No, Sean Connery didn’t turn down an offer from Steve Jobs

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James Bond
Sadly there's no evidence of a meeting between Connery and Jobs.
Photo: UA

Over the weekend, the first (and arguably best) actor to play James Bond in a movie, Sean Connery, passed away at the age of 90.

Almost immediately, a story began doing the rounds online about the time, in 1998, when Connery told Steve Jobs that he flat-out refused to participate in an Apple ad. Why? Because Jobs was “a computer salesman” and Connery was “f*cking James Bond.”

It’s a great story. It’s also totally untrue.

The alleged incident

The story, which spread like wildfire on social media, goes like this: Sometime in late 1998, Steve Jobs pitched Sean Connery in participating in an Apple ad. In response, Connery wrote Jobs a highly critical letter, saying that, “I do not sell my soul for Apple or any other company.” Connery (or, rather, the hoaxer) went on that, “I have no interest in ‘changing the world’ as you suggest.” He concludes (at least, according to the letter):

“I can think of no quicker way to destroy my career than to appear in one of your crass adverts. Please do not contact me again.”

It’s not clear who created the hoax. But it was debunked by several Steve Jobs authorities — including Steven Levy, who reported extensively on Jobs throughout his career.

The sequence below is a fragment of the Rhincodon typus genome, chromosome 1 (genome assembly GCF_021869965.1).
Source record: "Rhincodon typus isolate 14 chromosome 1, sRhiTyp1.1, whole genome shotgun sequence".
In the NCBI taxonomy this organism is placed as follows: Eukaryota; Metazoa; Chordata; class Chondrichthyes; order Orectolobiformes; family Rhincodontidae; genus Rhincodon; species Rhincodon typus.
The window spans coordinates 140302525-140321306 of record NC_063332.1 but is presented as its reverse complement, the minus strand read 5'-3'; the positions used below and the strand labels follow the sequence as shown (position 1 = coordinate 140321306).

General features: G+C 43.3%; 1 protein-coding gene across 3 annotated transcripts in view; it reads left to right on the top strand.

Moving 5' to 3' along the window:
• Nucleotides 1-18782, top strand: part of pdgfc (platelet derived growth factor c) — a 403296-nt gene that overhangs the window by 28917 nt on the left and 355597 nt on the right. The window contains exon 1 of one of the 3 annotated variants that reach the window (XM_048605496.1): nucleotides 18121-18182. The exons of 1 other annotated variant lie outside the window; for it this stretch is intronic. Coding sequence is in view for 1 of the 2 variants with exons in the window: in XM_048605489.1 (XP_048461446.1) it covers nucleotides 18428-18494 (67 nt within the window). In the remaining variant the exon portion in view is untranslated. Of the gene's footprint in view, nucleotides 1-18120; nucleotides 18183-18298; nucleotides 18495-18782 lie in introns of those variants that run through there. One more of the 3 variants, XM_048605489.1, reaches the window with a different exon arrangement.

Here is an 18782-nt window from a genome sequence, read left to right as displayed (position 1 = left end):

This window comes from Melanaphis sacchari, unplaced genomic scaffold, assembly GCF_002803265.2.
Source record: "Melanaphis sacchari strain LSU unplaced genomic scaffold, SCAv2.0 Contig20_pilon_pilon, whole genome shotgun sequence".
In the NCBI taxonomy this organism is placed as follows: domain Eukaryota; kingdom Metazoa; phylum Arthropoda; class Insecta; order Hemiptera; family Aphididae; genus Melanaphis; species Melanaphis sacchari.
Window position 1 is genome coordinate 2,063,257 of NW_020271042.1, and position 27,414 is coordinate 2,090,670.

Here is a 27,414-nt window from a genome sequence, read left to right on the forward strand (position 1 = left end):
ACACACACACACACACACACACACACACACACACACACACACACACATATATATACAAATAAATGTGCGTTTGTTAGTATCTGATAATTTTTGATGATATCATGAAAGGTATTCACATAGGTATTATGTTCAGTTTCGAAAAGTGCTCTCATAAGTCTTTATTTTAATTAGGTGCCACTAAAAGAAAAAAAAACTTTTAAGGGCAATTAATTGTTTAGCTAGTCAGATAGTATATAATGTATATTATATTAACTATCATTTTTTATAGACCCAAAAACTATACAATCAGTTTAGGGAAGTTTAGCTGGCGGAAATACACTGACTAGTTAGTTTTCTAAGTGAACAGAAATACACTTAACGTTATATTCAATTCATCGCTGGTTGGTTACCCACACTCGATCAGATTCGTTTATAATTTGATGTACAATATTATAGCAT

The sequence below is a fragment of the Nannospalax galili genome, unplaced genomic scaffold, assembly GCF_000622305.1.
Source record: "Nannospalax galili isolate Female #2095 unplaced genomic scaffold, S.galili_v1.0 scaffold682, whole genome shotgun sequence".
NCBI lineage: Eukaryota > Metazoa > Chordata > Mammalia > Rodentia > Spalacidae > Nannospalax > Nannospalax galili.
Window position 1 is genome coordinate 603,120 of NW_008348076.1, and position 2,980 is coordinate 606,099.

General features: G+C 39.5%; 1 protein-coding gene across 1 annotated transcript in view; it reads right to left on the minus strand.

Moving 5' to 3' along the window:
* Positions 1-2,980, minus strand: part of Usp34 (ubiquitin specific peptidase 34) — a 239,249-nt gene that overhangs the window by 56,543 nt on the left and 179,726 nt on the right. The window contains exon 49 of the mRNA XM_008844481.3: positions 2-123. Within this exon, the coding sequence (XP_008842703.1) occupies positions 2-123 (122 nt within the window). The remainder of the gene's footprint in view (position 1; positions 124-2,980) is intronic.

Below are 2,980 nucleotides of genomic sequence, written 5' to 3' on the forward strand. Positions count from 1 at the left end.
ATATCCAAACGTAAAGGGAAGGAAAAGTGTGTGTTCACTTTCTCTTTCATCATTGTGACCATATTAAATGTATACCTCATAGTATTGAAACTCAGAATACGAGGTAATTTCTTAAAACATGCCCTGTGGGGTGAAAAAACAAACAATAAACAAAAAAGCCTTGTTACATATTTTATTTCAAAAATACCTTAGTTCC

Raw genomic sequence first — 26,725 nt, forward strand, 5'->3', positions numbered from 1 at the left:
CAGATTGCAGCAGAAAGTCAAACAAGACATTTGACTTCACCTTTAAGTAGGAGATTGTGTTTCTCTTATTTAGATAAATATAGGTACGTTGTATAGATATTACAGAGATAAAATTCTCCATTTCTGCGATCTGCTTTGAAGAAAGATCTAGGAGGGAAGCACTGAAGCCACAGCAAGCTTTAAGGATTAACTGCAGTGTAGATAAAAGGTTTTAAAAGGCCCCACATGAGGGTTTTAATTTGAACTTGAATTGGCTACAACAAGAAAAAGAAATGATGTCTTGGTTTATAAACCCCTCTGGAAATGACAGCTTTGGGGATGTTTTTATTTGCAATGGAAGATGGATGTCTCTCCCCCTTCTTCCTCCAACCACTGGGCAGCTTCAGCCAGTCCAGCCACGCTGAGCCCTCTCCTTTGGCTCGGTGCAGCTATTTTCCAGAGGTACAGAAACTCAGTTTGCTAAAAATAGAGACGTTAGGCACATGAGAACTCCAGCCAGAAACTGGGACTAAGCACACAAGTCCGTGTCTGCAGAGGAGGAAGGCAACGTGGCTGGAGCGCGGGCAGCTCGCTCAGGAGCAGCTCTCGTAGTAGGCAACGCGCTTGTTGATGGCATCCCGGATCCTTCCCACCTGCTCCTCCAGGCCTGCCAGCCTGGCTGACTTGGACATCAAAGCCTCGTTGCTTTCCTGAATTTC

Steve Jobs and Sean Connery.
The name’s news. Fake news.
Photo: Source unknown.

The story, like all hoaxes, has a faint air of plausibility to it. Connery could be pretty blunt at times. And Jobs was also known, on occasion, to contact celebrities in person to try and get them to appear in Apple ads. (When Robin Williams’ agent said that the late comedian didn’t do ads, Jobs phoned Williams personally. Williams’ wife refused to put her husband on the phone because of how persuasive Jobs could be.)

But it’s not true — and not just because receiving a typewriter-written message in 1998 would have been pretty anachronistic. Connery, for his part, appeared in multiple ads during his career. (Here he is advertising Citroen cars and, here, advertising Suntory Crest whisky in Japan.)

Steve Jobs and Sean Connery: A 2020 story

As far as I’m aware, the closest Apple came to being connected with anything like this was when it paid $15 million to have its PowerBook promoted in the spy movie Mission: Impossible. That’s a pretty tangential connection to this, but, hey, it involves Apple and a movie super spy.

This isn’t the first bit of Steve Jobs fake news that’s done the rounds online. Every now and then, I see people sharing the supposed last words of Steve Jobs as he commented on wealth and a life of “little joy.” Also not true.

What is true is that this Sean Connery story highlights, once again, how easy it is for untruths to spread easily online before people do the proper fact-checking. Forget this incident supposedly having happened in 1998. This is absolutely a 2020 story through-and-through.

(For what it’s worth, Connery was way more than just the James Bond actor. From 1975’s The Man Who Would Be King to 1965’s The Hill to 1986’s The Name of the Rose and so on, Connery left behind an amazing body of work. RIP.)

Edit: As 9to5Mac points out, this was created by Scoopertino as a joke back in 2011. It just goes to show that nothing really vanishes online.